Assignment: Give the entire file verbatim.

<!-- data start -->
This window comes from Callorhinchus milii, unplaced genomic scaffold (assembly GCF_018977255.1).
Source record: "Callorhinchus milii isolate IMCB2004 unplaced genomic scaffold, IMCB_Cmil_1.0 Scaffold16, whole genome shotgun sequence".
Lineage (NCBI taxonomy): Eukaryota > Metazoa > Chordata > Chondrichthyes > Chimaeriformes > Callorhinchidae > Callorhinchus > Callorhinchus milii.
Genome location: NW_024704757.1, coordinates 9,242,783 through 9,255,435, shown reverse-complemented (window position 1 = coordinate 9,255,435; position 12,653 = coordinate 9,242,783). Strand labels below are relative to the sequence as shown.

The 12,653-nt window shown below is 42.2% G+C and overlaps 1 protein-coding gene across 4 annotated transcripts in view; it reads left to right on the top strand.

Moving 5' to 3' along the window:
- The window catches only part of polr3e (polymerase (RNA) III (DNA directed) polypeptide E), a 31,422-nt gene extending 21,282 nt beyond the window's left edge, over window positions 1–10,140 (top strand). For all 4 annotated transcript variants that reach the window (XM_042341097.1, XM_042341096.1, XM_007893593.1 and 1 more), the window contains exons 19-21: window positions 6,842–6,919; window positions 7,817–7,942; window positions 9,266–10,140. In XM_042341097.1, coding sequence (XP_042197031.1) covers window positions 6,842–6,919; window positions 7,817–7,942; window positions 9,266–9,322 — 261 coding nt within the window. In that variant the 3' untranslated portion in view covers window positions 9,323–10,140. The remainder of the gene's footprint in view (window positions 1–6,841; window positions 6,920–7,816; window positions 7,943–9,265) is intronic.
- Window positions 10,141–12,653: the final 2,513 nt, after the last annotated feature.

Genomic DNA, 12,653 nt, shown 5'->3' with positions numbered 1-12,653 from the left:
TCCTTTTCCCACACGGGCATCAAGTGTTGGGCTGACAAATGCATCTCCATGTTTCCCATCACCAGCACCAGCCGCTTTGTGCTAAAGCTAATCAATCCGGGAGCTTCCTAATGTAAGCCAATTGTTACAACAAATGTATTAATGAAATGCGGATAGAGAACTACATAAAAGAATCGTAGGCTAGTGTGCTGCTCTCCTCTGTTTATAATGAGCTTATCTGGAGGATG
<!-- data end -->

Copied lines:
This window comes from Callorhinchus milii, unplaced genomic scaffold (assembly GCF_018977255.1).
Source record: "Callorhinchus milii isolate IMCB2004 unplaced genomic scaffold, IMCB_Cmil_1.0 Scaffold16, whole genome shotgun sequence".
Lineage (NCBI taxonomy): Eukaryota > Metazoa > Chordata > Chondrichthyes > Chimaeriformes > Callorhinchidae > Callorhinchus > Callorhinchus milii.
Genome location: NW_024704757.1, coordinates 9,242,783 through 9,255,435, shown reverse-complemented (window position 1 = coordinate 9,255,435; position 12,653 = coordinate 9,242,783). Strand labels below are relative to the sequence as shown.

The 12,653-nt window shown below is 42.2% G+C and overlaps 1 protein-coding gene across 4 annotated transcripts in view; it reads left to right on the top strand.

Moving 5' to 3' along the window:
- The window catches only part of polr3e (polymerase (RNA) III (DNA directed) polypeptide E), a 31,422-nt gene extending 21,282 nt beyond the window's left edge, over window positions 1–10,140 (top strand). For all 4 annotated transcript variants that reach the window (XM_042341097.1, XM_042341096.1, XM_007893593.1 and 1 more), the window contains exons 19-21: window positions 6,842–6,919; window positions 7,817–7,942; window positions 9,266–10,140. In XM_042341097.1, coding sequence (XP_042197031.1) covers window positions 6,842–6,919; window positions 7,817–7,942; window positions 9,266–9,322 — 261 coding nt within the window. In that variant the 3' untranslated portion in view covers window positions 9,323–10,140. The remainder of the gene's footprint in view (window positions 1–6,841; window positions 6,920–7,816; window positions 7,943–9,265) is intronic.
- Window positions 10,141–12,653: the final 2,513 nt, after the last annotated feature.

Genomic DNA, 12,653 nt, shown 5'->3' with positions numbered 1-12,653 from the left:
TCCTTTTCCCACACGGGCATCAAGTGTTGGGCTGACAAATGCATCTCCATGTTTCCCATCACCAGCACCAGCCGCTTTGTGCTAAAGCTAATCAATCCGGGAGCTTCCTAATGTAAGCCAATTGTTACAACAAATGTATTAATGAAATGCGGATAGAGAACTACATAAAAGAATCGTAGGCTAGTGTGCTGCTCTCCTCTGTTTATAATGAGCTTATCTGGAGGATG